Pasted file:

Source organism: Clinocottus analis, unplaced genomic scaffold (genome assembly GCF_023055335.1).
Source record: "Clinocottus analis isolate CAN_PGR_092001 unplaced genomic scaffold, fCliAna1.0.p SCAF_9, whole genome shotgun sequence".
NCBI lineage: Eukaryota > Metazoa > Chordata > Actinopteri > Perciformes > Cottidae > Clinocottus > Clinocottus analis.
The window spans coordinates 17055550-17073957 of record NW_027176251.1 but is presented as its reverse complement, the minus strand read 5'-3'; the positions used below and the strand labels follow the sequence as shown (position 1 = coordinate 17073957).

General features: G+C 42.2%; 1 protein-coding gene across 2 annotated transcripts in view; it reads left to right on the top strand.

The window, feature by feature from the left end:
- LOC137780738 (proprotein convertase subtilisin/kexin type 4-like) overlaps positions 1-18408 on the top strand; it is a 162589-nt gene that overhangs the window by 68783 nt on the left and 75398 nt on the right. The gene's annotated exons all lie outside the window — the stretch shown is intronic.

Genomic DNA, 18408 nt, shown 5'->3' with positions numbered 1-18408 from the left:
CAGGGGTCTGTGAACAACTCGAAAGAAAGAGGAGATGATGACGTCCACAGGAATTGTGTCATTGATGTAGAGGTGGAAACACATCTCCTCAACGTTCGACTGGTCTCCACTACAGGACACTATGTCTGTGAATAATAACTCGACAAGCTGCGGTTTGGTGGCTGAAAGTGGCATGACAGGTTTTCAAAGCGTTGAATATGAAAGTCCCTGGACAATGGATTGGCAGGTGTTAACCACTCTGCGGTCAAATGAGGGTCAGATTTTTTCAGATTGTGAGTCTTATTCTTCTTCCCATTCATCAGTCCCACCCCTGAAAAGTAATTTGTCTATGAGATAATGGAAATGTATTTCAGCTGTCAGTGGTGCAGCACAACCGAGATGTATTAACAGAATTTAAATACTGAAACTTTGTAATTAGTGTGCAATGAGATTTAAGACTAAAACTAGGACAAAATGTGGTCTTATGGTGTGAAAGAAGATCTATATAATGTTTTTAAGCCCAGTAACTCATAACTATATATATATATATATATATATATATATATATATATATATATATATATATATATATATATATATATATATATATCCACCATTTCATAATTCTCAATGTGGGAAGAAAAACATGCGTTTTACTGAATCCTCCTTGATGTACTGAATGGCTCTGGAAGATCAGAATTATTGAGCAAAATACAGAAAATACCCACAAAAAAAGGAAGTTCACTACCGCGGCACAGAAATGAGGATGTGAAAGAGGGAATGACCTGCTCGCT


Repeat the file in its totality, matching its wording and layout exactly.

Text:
Source organism: Clinocottus analis, unplaced genomic scaffold (genome assembly GCF_023055335.1).
Source record: "Clinocottus analis isolate CAN_PGR_092001 unplaced genomic scaffold, fCliAna1.0.p SCAF_9, whole genome shotgun sequence".
NCBI lineage: Eukaryota > Metazoa > Chordata > Actinopteri > Perciformes > Cottidae > Clinocottus > Clinocottus analis.
The window spans coordinates 17055550-17073957 of record NW_027176251.1 but is presented as its reverse complement, the minus strand read 5'-3'; the positions used below and the strand labels follow the sequence as shown (position 1 = coordinate 17073957).

General features: G+C 42.2%; 1 protein-coding gene across 2 annotated transcripts in view; it reads left to right on the top strand.

The window, feature by feature from the left end:
- LOC137780738 (proprotein convertase subtilisin/kexin type 4-like) overlaps positions 1-18408 on the top strand; it is a 162589-nt gene that overhangs the window by 68783 nt on the left and 75398 nt on the right. The gene's annotated exons all lie outside the window — the stretch shown is intronic.

Genomic DNA, 18408 nt, shown 5'->3' with positions numbered 1-18408 from the left:
CAGGGGTCTGTGAACAACTCGAAAGAAAGAGGAGATGATGACGTCCACAGGAATTGTGTCATTGATGTAGAGGTGGAAACACATCTCCTCAACGTTCGACTGGTCTCCACTACAGGACACTATGTCTGTGAATAATAACTCGACAAGCTGCGGTTTGGTGGCTGAAAGTGGCATGACAGGTTTTCAAAGCGTTGAATATGAAAGTCCCTGGACAATGGATTGGCAGGTGTTAACCACTCTGCGGTCAAATGAGGGTCAGATTTTTTCAGATTGTGAGTCTTATTCTTCTTCCCATTCATCAGTCCCACCCCTGAAAAGTAATTTGTCTATGAGATAATGGAAATGTATTTCAGCTGTCAGTGGTGCAGCACAACCGAGATGTATTAACAGAATTTAAATACTGAAACTTTGTAATTAGTGTGCAATGAGATTTAAGACTAAAACTAGGACAAAATGTGGTCTTATGGTGTGAAAGAAGATCTATATAATGTTTTTAAGCCCAGTAACTCATAACTATATATATATATATATATATATATATATATATATATATATATATATATATATATATATATATATATATATATATCCACCATTTCATAATTCTCAATGTGGGAAGAAAAACATGCGTTTTACTGAATCCTCCTTGATGTACTGAATGGCTCTGGAAGATCAGAATTATTGAGCAAAATACAGAAAATACCCACAAAAAAAGGAAGTTCACTACCGCGGCACAGAAATGAGGATGTGAAAGAGGGAATGACCTGCTCGCT